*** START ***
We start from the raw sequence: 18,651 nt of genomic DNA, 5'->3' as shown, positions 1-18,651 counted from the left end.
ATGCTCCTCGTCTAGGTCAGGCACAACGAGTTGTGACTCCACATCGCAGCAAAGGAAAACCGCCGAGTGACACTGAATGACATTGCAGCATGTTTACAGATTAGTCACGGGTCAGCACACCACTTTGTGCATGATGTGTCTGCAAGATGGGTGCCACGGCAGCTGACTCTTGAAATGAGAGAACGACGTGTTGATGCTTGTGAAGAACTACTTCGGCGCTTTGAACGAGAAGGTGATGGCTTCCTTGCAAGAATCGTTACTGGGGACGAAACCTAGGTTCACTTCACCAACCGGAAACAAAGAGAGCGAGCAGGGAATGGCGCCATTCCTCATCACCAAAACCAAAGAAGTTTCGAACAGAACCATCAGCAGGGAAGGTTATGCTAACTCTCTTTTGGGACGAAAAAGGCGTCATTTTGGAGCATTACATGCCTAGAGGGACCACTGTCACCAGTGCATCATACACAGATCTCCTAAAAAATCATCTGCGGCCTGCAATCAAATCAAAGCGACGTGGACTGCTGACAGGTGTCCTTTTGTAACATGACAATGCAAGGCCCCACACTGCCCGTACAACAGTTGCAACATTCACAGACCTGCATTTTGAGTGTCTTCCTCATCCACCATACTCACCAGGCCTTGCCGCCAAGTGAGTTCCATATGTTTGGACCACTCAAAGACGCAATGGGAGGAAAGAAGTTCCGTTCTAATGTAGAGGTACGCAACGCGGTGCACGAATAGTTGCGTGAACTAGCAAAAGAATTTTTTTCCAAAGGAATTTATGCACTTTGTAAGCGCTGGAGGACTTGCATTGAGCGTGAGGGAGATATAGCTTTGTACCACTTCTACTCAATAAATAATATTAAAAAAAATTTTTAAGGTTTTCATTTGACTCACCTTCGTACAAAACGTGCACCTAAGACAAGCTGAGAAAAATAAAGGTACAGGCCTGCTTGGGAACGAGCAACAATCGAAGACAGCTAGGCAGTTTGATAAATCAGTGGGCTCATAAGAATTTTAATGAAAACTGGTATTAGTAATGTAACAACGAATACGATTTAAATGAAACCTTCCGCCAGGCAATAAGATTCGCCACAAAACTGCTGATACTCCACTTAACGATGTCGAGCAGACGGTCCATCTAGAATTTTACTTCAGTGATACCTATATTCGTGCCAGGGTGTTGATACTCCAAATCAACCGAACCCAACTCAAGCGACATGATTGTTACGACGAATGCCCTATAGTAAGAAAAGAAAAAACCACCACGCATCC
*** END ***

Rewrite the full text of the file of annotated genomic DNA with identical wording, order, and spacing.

We start from the raw sequence: 18,651 nt of genomic DNA, 5'->3' as shown, positions 1-18,651 counted from the left end.
ATGCTCCTCGTCTAGGTCAGGCACAACGAGTTGTGACTCCACATCGCAGCAAAGGAAAACCGCCGAGTGACACTGAATGACATTGCAGCATGTTTACAGATTAGTCACGGGTCAGCACACCACTTTGTGCATGATGTGTCTGCAAGATGGGTGCCACGGCAGCTGACTCTTGAAATGAGAGAACGACGTGTTGATGCTTGTGAAGAACTACTTCGGCGCTTTGAACGAGAAGGTGATGGCTTCCTTGCAAGAATCGTTACTGGGGACGAAACCTAGGTTCACTTCACCAACCGGAAACAAAGAGAGCGAGCAGGGAATGGCGCCATTCCTCATCACCAAAACCAAAGAAGTTTCGAACAGAACCATCAGCAGGGAAGGTTATGCTAACTCTCTTTTGGGACGAAAAAGGCGTCATTTTGGAGCATTACATGCCTAGAGGGACCACTGTCACCAGTGCATCATACACAGATCTCCTAAAAAATCATCTGCGGCCTGCAATCAAATCAAAGCGACGTGGACTGCTGACAGGTGTCCTTTTGTAACATGACAATGCAAGGCCCCACACTGCCCGTACAACAGTTGCAACATTCACAGACCTGCATTTTGAGTGTCTTCCTCATCCACCATACTCACCAGGCCTTGCCGCCAAGTGAGTTCCATATGTTTGGACCACTCAAAGACGCAATGGGAGGAAAGAAGTTCCGTTCTAATGTAGAGGTACGCAACGCGGTGCACGAATAGTTGCGTGAACTAGCAAAAGAATTTTTTTCCAAAGGAATTTATGCACTTTGTAAGCGCTGGAGGACTTGCATTGAGCGTGAGGGAGATATAGCTTTGTACCACTTCTACTCAATAAATAATATTAAAAAAAATTTTTAAGGTTTTCATTTGACTCACCTTCGTACAAAACGTGCACCTAAGACAAGCTGAGAAAAATAAAGGTACAGGCCTGCTTGGGAACGAGCAACAATCGAAGACAGCTAGGCAGTTTGATAAATCAGTGGGCTCATAAGAATTTTAATGAAAACTGGTATTAGTAATGTAACAACGAATACGATTTAAATGAAACCTTCCGCCAGGCAATAAGATTCGCCACAAAACTGCTGATACTCCACTTAACGATGTCGAGCAGACGGTCCATCTAGAATTTTACTTCAGTGATACCTATATTCGTGCCAGGGTGTTGATACTCCAAATCAACCGAACCCAACTCAAGCGACATGATTGTTACGACGAATGCCCTATAGTAAGAAAAGAAAAAACCACCACGCATCC